The JC Debate

Blog #1

A weekend with Ken & Jeanette with many political discussions has, I think helped me clarify my views on the Labour Party and its leadership.

The commentariat, a dreadful word but quite an apt one, has declared that Jeremy Corbyn is unelectable as Prime Minister. These are the people that told us the general election would be tied, that Scotland would never vote for independence and that Labour would dominate Scotland for the foreseeable future. It has not been a good year for pundits. However in this case they are probably right. For Jeremy to surmount the indignant Tory press would indeed by an achievement. Though given the extraordinary rhetoric directed at barely-left Ed, what on earth is there left to say about someone who is genuinely from the socialist wing? But I accept, Jeremy is an unlikely prime minister even if elected. On the other hand, I think Andy Burnham, Yvette Cooper and Liz Kendall are equally unelectable so I can’t see that it is worse to opt for one potentially unelectable leader over another. The point is that electing Jeremey sparks debate, discussion and serious reflection on where Labour is and what it is for. Frankly, a somnolent 5 years of Andy or Yvette before another miserable defeat will shift Labour nowhere.

I am not being original in noting that Jeremy has been successful because he come across as honest and having a clear point of view. Not having a point of view has been very fashionable since Blair; if you have a belief then someone will dislike it, so better to ‘triangulate’, hover in the middle, not commit yourself. This is the true philosophy of the Blairite centre ground irrelevancies. But times have changed. Farage’s four million votes didn’t come from equivocating, neither did the SNP landslide.  And now, shock horror, we have a Tory Government which, to its credit, is open and honest about its vision for the future. I abhor it, but they are honestly espousing a far right set of policies which will transform this country, certainly for a long time and possibly for ever. In response Labour supports the government, but perhaps not as much, or a bit more humanely or in moderation. What Labour and every person who is appalled by the Government’s ambition need is an alternative vision. Corbyn’s may not be ‘right’ – though it is not entirely ‘wrong’ either - but an alternative vision is now a necessity not a luxury.

And there are plenty of serious issues the Labour Party needs to address, starting with the economy. Corbyn is clearly anti-austerity. Irresponsible, fume the right, but these days he probably has the majority of academic thinking on his side, Certainly if we want to learn from the US, it is stimulus that has made the difference not cutting. But what do Andy & Yvette think about Austerity? As I understood it (and I may be wrong because, well it was a bit vague) at the election Labour supported austerity, but a bit less of it. Is this their view now? And have Andy & Yvette noticed that the government has used austerity as a cover for their main aim, reducing the size of the state? It is pure conflation to suggest that austerity leads to a massively reduced state. It is clever politics, but not clever economics. What is the Labour view on the Tory’s preferred model of government as a commissioning body, one that simply hands out the money to private contractors? These are important, possibly the most important questions and only Corbyn has answers. What about the benefits system? Again, we have no doubt where the Tory’s stand or where Corbyn does, but Andy & Yvette? Do they support the contributory principle and if not do they plan to scrap National Insurance? Are benefits a right or something earned, or something to be scrapped? And in the same area, what does ‘moderate’ Labour think about the government remorselessly leading the country into a third world model of employment, one where almost everyone is on short term contracts without benefits and on minimum wages? Aside from a tiny number of economically vital jobs, the Tory’s want total casualization. Do Andy & Yvette? We could go on, but one more area has to be raised. Immigration. Everyone would dearly love to know the Labour party’s position on immigration. Again I think (I should know, wasn’t it carved in stone?) it is like the Tories but more humane, but I could well be wrong.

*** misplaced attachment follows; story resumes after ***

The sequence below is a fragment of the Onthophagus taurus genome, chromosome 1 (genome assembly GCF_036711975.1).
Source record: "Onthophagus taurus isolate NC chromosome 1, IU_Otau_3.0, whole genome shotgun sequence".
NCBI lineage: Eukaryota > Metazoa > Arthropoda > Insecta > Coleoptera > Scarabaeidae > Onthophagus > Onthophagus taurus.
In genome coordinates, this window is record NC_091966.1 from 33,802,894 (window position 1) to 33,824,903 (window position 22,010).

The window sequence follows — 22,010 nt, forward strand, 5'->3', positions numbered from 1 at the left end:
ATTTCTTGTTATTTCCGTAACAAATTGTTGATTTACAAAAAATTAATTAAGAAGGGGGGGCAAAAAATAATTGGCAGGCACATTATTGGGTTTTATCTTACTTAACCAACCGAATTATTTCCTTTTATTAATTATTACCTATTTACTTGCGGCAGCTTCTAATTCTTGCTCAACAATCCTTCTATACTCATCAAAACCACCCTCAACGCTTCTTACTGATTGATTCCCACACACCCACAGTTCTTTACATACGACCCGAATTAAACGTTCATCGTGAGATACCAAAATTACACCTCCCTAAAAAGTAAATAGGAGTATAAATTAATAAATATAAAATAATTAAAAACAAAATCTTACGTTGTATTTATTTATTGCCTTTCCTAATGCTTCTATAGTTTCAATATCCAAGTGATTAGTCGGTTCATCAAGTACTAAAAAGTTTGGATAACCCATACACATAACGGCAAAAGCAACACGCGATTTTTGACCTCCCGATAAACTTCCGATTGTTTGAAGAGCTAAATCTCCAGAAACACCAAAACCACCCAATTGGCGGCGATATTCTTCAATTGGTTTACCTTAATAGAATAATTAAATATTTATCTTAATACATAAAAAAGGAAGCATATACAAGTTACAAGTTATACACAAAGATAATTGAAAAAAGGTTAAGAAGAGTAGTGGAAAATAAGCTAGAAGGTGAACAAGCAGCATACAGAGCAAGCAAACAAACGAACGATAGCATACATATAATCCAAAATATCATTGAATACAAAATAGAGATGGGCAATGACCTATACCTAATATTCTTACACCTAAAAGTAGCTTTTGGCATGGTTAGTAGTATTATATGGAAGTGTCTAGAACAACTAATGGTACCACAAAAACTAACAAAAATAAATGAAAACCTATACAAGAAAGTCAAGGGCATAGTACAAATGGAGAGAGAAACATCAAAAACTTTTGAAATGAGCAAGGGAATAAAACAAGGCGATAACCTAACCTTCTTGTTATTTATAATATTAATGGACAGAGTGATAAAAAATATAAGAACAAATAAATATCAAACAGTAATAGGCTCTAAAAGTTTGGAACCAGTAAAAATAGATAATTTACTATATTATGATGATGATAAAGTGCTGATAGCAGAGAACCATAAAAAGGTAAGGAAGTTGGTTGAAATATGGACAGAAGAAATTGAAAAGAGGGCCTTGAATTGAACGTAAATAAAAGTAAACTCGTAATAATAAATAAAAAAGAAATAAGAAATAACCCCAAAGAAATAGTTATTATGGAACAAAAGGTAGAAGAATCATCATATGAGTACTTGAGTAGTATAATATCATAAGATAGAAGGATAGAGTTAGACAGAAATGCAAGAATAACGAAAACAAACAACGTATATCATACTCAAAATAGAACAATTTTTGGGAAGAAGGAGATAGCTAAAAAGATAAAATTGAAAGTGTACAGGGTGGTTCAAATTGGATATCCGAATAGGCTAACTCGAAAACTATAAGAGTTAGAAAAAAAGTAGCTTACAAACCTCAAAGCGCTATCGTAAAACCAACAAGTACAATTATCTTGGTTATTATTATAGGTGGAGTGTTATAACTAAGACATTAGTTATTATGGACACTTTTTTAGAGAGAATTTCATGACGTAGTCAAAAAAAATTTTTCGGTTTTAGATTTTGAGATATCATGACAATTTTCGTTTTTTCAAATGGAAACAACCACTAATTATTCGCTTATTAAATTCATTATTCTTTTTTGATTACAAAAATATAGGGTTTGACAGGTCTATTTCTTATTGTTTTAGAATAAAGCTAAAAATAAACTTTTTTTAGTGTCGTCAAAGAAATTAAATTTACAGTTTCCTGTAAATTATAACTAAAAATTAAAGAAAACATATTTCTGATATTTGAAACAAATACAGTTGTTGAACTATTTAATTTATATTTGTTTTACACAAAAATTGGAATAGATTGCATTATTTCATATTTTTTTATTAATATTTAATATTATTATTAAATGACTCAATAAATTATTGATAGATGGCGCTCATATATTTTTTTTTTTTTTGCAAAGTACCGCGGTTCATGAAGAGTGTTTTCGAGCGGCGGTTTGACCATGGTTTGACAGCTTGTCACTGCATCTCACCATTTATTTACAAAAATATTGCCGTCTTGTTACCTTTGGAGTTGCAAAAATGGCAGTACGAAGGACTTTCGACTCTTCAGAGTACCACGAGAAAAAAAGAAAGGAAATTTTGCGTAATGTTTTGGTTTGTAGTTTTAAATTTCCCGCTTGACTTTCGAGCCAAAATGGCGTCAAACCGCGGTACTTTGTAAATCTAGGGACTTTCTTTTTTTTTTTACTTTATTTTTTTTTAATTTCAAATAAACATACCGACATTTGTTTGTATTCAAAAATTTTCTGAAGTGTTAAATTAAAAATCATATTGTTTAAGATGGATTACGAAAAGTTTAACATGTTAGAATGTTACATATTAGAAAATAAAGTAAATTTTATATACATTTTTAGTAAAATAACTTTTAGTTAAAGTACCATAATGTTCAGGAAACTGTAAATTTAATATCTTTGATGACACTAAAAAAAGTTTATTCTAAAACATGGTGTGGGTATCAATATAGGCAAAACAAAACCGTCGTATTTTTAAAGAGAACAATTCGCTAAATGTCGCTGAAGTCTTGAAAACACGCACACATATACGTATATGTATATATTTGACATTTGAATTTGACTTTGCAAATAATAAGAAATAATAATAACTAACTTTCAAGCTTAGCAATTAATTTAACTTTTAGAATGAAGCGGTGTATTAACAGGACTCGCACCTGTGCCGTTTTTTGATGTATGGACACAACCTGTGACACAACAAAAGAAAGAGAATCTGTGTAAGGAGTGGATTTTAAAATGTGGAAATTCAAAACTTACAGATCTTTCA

Labour needs clear broad policy agreement on these topics, and it then needs to sell those view to the public. Where Labour has held progressive views, they have tried not to talk about them embarrassed and scared that the Daily Mail will ridicule them. None of this is good enough. Labour needs to believe again, and it certainly has enough policy areas where it can make a difference. Ed was not a left wing leader, he was barely across the centre line. How else could most people see little difference between this radical and rampant right wing government and the Labour Party three months ago?

So unless we can get some clear vision from the rest of the leadership candidates it has to be Jeremy. He may well be unelectable but he will revive and refresh a depressed, dispirited and pointless Labour Party. Shuffling along looking for a middle that hurtles rightwards is no longer an option.

Actually the best response is probably to open the process to more candidates on the grounds the current set are just not good enough!

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